Crisis Further Highlights Importance of Connected Human Workers Across Industrial World

Crisis Further Highlights Importance of Connected Human Workers  Across Industrial World
Crisis Further Highlights Importance of Connected Human Workers Across Industrial World
A string of meat processing plant closures in recent days due to employees being infected with COVID-19 has forced us to take a hard look at what can be done to create safer factory environments. This also must be balanced with managing new, immediate demands for certain essential items, including food products.
The lack of modern digital tools for frontline workers across the industrial world was already a major issue before the COVID-19 crisis. Most of our desk-based workforce has been using digital tools, from the likes of Microsoft and Slack, for over a decade. Yet 80% of the world does not sit behind a desk. They are mainly industrial workers and, for many, their primary productivity tools are six-inch binders, walkie-talkies and paper print-offs from legacy software.

The opportunity to drive greater adherence to best practice is huge and, again, arose pre-COVID-19. The case is now closed on the correlation of safety and quality with productivity. 

As grocery shelves get rapidly stripped of inventory by consumers and as new needs come online, like the increased demand for food, beverage and hygiene products, manufacturers must operate differently. (Georgia-Pacific, for example, is ramping up consumer bath tissue production, and L'Oreal has switched some of its facilities to making hand sanitizer, including their plant in Franklin, New Jersey). This will require increasing pressure and a huge reliance on frontline workers to operate safely and as efficiently as possible.

According to LNS Research, a research and advisory firm focused on the industrial space, an "area of innovation and investment [related to COVID-19] are connected worker technologies such as mobile devices, wearables, augmented reality, proximity beacons, location tracking, etc. Such technologies are being increasingly incorporated into [industrial transformation] programs to improve productivity, quality, and safety performance."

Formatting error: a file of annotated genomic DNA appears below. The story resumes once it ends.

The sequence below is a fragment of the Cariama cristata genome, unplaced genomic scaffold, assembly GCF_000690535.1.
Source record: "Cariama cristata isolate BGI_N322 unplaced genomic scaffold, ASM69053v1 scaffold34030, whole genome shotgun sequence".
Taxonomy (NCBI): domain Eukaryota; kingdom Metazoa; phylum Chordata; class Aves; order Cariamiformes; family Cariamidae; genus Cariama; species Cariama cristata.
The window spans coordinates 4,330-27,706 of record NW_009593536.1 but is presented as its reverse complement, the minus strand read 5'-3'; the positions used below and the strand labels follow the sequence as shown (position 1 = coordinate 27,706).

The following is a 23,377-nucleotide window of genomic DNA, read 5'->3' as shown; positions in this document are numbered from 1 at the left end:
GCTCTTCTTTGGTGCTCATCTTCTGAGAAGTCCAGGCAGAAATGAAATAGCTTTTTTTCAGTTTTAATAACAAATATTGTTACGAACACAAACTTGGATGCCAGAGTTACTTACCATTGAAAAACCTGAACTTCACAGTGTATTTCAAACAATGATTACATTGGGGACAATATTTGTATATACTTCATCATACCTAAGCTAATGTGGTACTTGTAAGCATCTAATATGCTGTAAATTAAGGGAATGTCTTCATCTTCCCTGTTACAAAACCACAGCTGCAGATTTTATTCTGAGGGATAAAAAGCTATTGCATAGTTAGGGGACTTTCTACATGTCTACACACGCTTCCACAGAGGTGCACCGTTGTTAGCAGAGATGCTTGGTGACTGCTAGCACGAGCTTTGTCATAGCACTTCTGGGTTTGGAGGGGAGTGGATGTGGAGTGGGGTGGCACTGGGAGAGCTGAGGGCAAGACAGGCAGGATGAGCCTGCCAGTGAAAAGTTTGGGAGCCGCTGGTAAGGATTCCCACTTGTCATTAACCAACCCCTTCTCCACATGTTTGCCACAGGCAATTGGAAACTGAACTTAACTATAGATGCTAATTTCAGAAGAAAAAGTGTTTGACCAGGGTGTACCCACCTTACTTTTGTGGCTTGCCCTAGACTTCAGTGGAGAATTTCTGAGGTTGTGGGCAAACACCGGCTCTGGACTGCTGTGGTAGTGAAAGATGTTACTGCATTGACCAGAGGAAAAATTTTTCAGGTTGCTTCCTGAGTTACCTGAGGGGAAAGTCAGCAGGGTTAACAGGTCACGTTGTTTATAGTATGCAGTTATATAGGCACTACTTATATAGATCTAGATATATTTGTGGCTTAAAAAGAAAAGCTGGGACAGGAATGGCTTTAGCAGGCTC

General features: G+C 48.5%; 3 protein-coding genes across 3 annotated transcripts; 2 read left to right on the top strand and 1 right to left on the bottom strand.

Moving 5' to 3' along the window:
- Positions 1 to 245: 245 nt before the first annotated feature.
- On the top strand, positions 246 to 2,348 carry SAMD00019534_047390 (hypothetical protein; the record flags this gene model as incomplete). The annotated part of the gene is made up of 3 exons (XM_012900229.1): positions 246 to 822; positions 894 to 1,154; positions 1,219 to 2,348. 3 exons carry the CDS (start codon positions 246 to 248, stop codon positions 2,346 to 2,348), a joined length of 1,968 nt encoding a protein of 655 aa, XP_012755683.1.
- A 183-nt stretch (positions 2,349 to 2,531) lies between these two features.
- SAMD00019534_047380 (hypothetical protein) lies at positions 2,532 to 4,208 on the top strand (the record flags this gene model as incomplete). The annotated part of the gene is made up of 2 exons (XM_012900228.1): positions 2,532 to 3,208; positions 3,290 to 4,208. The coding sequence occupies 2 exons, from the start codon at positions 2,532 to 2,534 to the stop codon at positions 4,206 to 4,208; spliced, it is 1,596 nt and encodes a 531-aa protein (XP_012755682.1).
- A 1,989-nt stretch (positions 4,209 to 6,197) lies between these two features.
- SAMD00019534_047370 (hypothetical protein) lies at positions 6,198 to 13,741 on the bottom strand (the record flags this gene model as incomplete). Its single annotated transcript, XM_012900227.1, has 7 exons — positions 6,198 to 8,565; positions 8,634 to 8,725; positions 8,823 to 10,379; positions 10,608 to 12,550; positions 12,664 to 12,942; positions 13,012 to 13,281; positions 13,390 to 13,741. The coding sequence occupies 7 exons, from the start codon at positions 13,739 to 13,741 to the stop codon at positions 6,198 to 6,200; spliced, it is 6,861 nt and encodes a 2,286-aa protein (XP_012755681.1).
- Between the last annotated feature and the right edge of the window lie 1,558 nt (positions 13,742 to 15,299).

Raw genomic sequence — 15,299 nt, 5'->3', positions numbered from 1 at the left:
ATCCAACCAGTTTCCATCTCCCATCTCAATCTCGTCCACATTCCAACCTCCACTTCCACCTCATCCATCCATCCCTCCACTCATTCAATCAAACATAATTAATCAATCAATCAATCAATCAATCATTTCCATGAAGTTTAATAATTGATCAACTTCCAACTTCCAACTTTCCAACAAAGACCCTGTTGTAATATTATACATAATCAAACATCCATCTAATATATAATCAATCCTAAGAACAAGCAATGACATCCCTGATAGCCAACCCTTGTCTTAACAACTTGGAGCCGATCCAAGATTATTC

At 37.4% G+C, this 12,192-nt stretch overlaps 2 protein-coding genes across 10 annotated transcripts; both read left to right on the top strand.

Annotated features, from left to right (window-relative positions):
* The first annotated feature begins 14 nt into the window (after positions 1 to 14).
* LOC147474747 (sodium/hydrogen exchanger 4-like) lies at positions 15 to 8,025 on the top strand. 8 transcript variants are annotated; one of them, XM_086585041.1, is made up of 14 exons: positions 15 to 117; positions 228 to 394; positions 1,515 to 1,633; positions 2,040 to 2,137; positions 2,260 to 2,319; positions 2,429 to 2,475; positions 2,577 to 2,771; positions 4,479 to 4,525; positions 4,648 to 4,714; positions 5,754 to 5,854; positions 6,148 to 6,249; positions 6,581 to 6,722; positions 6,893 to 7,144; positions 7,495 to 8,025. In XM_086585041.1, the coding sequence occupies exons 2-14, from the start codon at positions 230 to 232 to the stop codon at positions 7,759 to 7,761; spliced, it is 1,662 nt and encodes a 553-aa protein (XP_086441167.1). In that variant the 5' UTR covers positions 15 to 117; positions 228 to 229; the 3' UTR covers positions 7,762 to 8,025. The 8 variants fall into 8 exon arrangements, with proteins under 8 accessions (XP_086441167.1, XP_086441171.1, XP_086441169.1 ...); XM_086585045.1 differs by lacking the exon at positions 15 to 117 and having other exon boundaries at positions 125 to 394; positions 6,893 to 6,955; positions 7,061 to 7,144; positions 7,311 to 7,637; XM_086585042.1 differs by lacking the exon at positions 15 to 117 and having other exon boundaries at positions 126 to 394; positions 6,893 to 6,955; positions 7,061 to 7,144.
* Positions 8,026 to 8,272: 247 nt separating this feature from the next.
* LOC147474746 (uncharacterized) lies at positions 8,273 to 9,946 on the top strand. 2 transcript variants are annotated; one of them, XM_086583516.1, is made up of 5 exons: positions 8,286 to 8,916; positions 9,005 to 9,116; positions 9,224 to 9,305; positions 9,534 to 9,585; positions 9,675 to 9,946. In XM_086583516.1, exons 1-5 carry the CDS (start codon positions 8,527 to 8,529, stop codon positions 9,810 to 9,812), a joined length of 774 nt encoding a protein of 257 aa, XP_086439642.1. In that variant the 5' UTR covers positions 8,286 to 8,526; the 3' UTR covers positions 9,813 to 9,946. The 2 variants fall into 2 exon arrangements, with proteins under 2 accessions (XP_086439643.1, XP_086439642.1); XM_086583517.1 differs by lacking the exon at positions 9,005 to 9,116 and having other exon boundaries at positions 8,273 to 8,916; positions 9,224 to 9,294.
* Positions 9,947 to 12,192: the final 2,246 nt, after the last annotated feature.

Connected worker technology serves human workers in several ways. It provides guidance to workers by digitizing procedures and making them easily accessible, enabling workers to do every task accurately, safely and effectively. It captures real-time operational data as they work, leading to key insights about the way work is getting done and uncovering areas for improvement. And as best practices emerge, procedures can be updated with a click of a button across teams and sites.

With connected work, frontline workers are digitally connected to the people, information, systems and machines they need to improve safety, quality and productivity. And in manufacturing, these three areas need more help now than ever before.

Worker Safety and Productivity

An organization can have all the bells and whistles in the world, implementing innovative and cutting-edge technologies to drive new efficiencies. But at the end of the day, it still relies on skilled humans to drive and manage those processes effectively. Technology can help achieve this and make human workers even more impactful to the bottom line, especially when it comes to maintaining their own safety, the safety of those around them, and the safety of the product being made.

Amid the COVID-19 crisis, processes may need to be updated to better help workers keep themselves safe. For example, standard operating procedures (SOPs) around hand-washing, limiting physical contact with others, and new policies around on-site visitors are all new forms of guidance that can be integrated into digital workflows for employees, empowering them with information to improve factory safety.